Harnessing the power of AWS Step Functions, the Driver and Vehicle Licensing Agency (DVLA) embarks on a transformative journey to streamline its operations. With over 50 million registered drivers and 40 million vehicles, the DVLA navigates various applications, from driving licences to vehicle registrations. This blog unveils the approach adopted by DVLA to transform its application process, ensuring flexibility and customisation for each application type.


As the custodian of millions of driver and vehicle records, DVLA grapples with the complexity of managing diverse applications. From initial licence acquisition to periodic photo licence renewals and vehicle-related transactions, the spectrum of services demands a cohesive yet adaptable framework.


DVLA’s organisational structure traditionally compartmentalises teams into the driver or vehicle-focused domains. Integrating disparate knowledge bases becomes an arduous task, compounded by the intricate regulations governing both drivers and vehicles.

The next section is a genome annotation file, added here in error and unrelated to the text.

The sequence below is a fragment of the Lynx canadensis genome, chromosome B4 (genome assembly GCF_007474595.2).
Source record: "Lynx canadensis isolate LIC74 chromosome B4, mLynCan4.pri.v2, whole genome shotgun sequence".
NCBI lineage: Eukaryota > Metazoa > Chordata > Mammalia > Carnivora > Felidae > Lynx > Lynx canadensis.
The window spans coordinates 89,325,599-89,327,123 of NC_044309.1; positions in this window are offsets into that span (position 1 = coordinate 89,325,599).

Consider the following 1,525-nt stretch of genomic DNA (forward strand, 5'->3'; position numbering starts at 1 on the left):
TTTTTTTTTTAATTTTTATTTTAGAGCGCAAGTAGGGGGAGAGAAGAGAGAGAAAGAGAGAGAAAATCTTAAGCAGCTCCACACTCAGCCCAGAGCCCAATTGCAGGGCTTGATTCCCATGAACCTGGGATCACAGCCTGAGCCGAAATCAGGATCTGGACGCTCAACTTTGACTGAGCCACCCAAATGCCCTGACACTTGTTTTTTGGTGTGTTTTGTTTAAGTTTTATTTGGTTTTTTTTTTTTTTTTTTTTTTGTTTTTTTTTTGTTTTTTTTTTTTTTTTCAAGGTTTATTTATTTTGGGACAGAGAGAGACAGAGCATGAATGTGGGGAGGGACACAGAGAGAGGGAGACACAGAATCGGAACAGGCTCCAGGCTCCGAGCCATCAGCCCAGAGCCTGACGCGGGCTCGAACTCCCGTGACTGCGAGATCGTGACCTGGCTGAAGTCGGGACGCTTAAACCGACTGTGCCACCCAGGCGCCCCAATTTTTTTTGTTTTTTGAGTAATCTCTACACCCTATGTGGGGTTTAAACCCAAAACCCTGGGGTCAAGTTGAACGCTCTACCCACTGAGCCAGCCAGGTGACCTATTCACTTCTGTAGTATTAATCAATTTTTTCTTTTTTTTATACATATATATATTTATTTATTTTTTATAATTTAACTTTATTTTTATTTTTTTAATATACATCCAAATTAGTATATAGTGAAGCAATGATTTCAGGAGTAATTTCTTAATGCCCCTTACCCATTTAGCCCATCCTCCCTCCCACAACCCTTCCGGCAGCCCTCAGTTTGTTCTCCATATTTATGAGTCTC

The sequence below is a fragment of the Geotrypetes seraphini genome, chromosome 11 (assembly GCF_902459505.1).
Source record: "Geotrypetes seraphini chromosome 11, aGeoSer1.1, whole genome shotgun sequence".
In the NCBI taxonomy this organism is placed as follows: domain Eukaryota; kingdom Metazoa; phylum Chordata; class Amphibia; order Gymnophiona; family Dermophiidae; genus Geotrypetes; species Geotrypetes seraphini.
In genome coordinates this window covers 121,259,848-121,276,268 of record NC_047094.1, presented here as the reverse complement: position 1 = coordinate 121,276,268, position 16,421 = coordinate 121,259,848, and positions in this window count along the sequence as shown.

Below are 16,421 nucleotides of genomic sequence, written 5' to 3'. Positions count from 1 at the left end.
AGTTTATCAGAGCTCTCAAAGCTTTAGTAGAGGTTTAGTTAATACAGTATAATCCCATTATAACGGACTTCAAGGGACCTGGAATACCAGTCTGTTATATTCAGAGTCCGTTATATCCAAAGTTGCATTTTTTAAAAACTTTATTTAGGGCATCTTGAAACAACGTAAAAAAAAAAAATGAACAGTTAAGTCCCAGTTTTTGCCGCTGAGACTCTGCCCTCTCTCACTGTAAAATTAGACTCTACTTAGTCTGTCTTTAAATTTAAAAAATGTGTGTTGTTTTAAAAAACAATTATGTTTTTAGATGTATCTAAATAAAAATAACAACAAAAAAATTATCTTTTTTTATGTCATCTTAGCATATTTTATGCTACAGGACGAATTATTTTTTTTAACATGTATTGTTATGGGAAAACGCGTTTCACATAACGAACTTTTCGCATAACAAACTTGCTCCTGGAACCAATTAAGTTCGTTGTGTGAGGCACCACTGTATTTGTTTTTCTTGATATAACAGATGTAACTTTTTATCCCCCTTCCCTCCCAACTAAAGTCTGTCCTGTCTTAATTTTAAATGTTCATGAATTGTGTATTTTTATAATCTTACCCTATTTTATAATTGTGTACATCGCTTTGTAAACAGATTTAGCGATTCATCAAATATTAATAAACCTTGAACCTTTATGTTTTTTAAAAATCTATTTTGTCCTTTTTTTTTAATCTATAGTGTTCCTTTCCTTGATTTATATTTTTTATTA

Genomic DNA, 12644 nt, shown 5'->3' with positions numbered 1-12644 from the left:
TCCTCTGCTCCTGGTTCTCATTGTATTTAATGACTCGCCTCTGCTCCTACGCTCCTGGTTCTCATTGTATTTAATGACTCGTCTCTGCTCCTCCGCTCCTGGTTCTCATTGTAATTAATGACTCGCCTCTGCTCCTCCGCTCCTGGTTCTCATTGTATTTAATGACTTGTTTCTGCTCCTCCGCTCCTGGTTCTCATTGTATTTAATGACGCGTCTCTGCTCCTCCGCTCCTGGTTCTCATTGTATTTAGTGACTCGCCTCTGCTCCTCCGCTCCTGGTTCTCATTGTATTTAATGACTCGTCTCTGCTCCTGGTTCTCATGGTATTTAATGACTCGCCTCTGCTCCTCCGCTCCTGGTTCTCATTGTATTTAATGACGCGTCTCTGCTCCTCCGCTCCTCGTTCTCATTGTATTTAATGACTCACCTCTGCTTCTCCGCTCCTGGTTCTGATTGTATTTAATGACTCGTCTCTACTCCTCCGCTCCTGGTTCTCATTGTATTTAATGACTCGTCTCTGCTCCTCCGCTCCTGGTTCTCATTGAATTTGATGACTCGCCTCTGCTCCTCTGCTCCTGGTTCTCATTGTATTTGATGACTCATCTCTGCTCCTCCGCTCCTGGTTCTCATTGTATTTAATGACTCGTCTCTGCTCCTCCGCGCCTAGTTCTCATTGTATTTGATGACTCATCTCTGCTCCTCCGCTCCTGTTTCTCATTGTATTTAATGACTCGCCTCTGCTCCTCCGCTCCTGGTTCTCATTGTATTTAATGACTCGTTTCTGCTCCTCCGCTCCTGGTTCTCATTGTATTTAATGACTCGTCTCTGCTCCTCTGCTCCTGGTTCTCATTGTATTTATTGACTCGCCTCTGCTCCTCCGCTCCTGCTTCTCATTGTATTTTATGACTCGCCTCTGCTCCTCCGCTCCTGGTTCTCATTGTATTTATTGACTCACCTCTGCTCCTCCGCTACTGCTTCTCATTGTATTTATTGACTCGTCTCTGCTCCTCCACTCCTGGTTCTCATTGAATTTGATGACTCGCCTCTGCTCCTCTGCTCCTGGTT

Solution approach

DVLA carried out the analysis of its application landscape, identifying common phases traversed by all applications. This critical insight formed the foundation for crafting a unified application workflow, capable of seamlessly orchestrating diverse applications through their respective journeys.

Technology choice

Building upon existing expertise with AWS infrastructure, DVLA leveraged AWS Step Functions to architect its solution. The decision was reinforced by the robustness and adaptability offered by AWS Step Functions, aligning seamlessly with DVLA’s cloud-native strategy.

Introducing the application process engine aka APE

This is where the application process engine was born, a dynamic workflow engine designed to navigate applications through various stages. APE embodies versatility, executing generic business functionalities common to most applications.

Application process engine

Application process engine

The aforementioned diagram offers a birdseye view of the orchestration of the application across its diverse phases. The workflows dedicated to driver applications are compartmentalised and self-contained, executing only the driving licence application-specific steps essential for completing each phase.

Workflow within a workflow 😕?